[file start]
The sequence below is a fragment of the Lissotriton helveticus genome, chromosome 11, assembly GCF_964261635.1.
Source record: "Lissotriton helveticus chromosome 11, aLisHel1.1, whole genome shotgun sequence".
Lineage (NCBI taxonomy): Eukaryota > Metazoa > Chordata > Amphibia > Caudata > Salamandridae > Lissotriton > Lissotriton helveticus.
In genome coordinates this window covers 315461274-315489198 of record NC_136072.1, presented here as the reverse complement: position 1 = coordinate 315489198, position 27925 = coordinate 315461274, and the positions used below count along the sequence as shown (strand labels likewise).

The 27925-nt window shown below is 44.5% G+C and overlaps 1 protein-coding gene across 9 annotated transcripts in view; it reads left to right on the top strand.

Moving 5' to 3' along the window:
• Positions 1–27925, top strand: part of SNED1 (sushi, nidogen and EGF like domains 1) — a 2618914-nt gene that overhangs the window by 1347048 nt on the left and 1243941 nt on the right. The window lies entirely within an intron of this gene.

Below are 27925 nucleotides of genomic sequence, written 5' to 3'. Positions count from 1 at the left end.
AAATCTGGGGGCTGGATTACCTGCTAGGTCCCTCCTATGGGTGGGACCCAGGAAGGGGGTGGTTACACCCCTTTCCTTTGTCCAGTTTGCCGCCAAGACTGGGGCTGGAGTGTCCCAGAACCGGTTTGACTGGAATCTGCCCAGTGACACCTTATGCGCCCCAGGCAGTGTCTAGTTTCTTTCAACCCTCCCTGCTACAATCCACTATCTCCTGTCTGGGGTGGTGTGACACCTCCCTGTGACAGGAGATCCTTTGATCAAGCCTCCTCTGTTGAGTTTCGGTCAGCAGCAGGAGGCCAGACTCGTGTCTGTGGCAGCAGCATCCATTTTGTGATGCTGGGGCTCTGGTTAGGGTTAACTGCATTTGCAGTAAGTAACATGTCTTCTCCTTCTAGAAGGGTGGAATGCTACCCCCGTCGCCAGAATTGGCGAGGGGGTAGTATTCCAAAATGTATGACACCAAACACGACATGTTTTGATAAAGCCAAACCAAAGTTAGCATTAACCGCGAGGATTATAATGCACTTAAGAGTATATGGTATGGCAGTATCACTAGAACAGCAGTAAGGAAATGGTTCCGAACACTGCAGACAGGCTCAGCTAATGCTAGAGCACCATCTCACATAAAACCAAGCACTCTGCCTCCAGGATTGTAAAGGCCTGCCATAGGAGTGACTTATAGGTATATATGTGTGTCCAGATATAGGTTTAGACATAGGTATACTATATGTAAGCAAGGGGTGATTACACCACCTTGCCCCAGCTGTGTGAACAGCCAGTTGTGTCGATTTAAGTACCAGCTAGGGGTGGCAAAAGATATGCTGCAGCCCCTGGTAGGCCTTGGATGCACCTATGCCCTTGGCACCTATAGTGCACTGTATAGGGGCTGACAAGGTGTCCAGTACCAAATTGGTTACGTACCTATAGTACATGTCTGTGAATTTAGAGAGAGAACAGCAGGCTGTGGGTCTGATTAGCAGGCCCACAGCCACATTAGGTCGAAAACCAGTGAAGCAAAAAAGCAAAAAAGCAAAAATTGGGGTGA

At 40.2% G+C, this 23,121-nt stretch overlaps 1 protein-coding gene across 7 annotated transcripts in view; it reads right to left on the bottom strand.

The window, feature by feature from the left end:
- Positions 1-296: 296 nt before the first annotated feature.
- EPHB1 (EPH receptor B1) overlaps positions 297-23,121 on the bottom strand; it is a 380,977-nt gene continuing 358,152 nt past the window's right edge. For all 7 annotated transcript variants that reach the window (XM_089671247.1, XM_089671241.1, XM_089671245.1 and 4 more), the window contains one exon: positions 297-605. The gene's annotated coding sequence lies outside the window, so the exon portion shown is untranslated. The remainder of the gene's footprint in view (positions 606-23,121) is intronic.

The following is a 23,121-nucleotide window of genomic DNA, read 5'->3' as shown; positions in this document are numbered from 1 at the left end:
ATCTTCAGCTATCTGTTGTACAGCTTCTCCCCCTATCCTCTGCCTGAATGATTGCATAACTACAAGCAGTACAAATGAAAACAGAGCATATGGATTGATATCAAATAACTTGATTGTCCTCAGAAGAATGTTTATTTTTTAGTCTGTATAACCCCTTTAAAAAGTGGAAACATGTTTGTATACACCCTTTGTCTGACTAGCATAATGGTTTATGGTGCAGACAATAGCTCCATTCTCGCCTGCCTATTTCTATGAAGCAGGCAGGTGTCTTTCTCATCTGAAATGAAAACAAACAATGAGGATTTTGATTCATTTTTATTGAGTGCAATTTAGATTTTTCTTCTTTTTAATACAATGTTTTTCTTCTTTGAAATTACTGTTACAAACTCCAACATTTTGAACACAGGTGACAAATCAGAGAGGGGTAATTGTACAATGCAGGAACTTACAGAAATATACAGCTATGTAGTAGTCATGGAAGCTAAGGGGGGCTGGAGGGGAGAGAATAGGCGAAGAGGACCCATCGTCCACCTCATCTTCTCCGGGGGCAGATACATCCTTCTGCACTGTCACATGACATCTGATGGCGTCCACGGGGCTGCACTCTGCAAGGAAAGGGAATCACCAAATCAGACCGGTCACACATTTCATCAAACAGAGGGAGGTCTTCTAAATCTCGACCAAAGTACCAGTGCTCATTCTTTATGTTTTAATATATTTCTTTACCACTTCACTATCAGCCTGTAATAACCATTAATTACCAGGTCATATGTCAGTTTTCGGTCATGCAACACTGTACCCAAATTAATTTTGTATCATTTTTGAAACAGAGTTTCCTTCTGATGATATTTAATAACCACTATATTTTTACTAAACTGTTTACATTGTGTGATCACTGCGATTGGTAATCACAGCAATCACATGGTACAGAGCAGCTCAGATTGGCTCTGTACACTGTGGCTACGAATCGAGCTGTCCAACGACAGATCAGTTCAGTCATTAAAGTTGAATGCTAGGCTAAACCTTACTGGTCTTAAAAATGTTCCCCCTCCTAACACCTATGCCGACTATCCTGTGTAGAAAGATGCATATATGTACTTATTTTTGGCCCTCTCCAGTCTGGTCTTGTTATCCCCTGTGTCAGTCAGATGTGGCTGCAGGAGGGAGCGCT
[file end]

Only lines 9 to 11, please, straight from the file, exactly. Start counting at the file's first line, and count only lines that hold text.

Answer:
AAATCTGGGGGCTGGATTACCTGCTAGGTCCCTCCTATGGGTGGGACCCAGGAAGGGGGTGGTTACACCCCTTTCCTTTGTCCAGTTTGCCGCCAAGACTGGGGCTGGAGTGTCCCAGAACCGGTTTGACTGGAATCTGCCCAGTGACACCTTATGCGCCCCAGGCAGTGTCTAGTTTCTTTCAACCCTCCCTGCTACAATCCACTATCTCCTGTCTGGGGTGGTGTGACACCTCCCTGTGACAGGAGATCCTTTGATCAAGCCTCCTCTGTTGAGTTTCGGTCAGCAGCAGGAGGCCAGACTCGTGTCTGTGGCAGCAGCATCCATTTTGTGATGCTGGGGCTCTGGTTAGGGTTAACTGCATTTGCAGTAAGTAACATGTCTTCTCCTTCTAGAAGGGTGGAATGCTACCCCCGTCGCCAGAATTGGCGAGGGGGTAGTATTCCAAAATGTATGACACCAAACACGACATGTTTTGATAAAGCCAAACCAAAGTTAGCATTAACCGCGAGGATTATAATGCACTTAAGAGTATATGGTATGGCAGTATCACTAGAACAGCAGTAAGGAAATGGTTCCGAACACTGCAGACAGGCTCAGCTAATGCTAGAGCACCATCTCACATAAAACCAAGCACTCTGCCTCCAGGATTGTAAAGGCCTGCCATAGGAGTGACTTATAGGTATATATGTGTGTCCAGATATAGGTTTAGACATAGGTATACTATATGTAAGCAAGGGGTGATTACACCACCTTGCCCCAGCTGTGTGAACAGCCAGTTGTGTCGATTTAAGTACCAGCTAGGGGTGGCAAAAGATATGCTGCAGCCCCTGGTAGGCCTTGGATGCACCTATGCCCTTGGCACCTATAGTGCACTGTATAGGGGCTGACAAGGTGTCCAGTACCAAATTGGTTACGTACCTATAGTACATGTCTGTGAATTTAGAGAGAGAACAGCAGGCTGTGGGTCTGATTAGCAGGCCCACAGCCACATTAGGTCGAAAACCAGTGAAGCAAAAAAGCAAAAAAGCAAAAATTGGGGTGA

At 40.2% G+C, this 23,121-nt stretch overlaps 1 protein-coding gene across 7 annotated transcripts in view; it reads right to left on the bottom strand.

The window, feature by feature from the left end: